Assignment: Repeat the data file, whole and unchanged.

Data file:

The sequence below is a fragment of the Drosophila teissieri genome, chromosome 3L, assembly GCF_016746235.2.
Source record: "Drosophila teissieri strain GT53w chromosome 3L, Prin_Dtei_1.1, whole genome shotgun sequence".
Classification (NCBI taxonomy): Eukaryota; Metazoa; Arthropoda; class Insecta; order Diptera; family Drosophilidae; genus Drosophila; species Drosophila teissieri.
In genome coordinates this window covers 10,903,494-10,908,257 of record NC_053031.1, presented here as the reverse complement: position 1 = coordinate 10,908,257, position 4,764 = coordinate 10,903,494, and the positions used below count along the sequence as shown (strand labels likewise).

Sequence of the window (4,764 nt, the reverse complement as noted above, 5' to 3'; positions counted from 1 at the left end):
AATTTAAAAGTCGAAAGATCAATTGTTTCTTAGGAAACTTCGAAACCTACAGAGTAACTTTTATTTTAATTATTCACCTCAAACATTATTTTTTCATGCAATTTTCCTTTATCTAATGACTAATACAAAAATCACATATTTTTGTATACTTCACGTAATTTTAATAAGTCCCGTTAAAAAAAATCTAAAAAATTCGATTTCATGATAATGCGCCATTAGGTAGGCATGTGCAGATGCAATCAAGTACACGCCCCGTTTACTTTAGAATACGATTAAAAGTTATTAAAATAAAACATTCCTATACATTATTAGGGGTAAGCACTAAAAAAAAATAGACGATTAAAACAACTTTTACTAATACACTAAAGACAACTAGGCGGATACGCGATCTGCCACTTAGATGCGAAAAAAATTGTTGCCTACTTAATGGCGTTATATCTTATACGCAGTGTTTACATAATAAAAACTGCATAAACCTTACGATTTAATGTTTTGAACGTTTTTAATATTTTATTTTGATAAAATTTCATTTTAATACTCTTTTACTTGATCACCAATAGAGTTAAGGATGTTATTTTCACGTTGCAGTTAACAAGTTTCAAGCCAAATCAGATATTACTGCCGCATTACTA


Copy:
The sequence below is a fragment of the Drosophila teissieri genome, chromosome 3L, assembly GCF_016746235.2.
Source record: "Drosophila teissieri strain GT53w chromosome 3L, Prin_Dtei_1.1, whole genome shotgun sequence".
Classification (NCBI taxonomy): Eukaryota; Metazoa; Arthropoda; class Insecta; order Diptera; family Drosophilidae; genus Drosophila; species Drosophila teissieri.
In genome coordinates this window covers 10,903,494-10,908,257 of record NC_053031.1, presented here as the reverse complement: position 1 = coordinate 10,908,257, position 4,764 = coordinate 10,903,494, and the positions used below count along the sequence as shown (strand labels likewise).

Sequence of the window (4,764 nt, the reverse complement as noted above, 5' to 3'; positions counted from 1 at the left end):
AATTTAAAAGTCGAAAGATCAATTGTTTCTTAGGAAACTTCGAAACCTACAGAGTAACTTTTATTTTAATTATTCACCTCAAACATTATTTTTTCATGCAATTTTCCTTTATCTAATGACTAATACAAAAATCACATATTTTTGTATACTTCACGTAATTTTAATAAGTCCCGTTAAAAAAAATCTAAAAAATTCGATTTCATGATAATGCGCCATTAGGTAGGCATGTGCAGATGCAATCAAGTACACGCCCCGTTTACTTTAGAATACGATTAAAAGTTATTAAAATAAAACATTCCTATACATTATTAGGGGTAAGCACTAAAAAAAAATAGACGATTAAAACAACTTTTACTAATACACTAAAGACAACTAGGCGGATACGCGATCTGCCACTTAGATGCGAAAAAAATTGTTGCCTACTTAATGGCGTTATATCTTATACGCAGTGTTTACATAATAAAAACTGCATAAACCTTACGATTTAATGTTTTGAACGTTTTTAATATTTTATTTTGATAAAATTTCATTTTAATACTCTTTTACTTGATCACCAATAGAGTTAAGGATGTTATTTTCACGTTGCAGTTAACAAGTTTCAAGCCAAATCAGATATTACTGCCGCATTACTA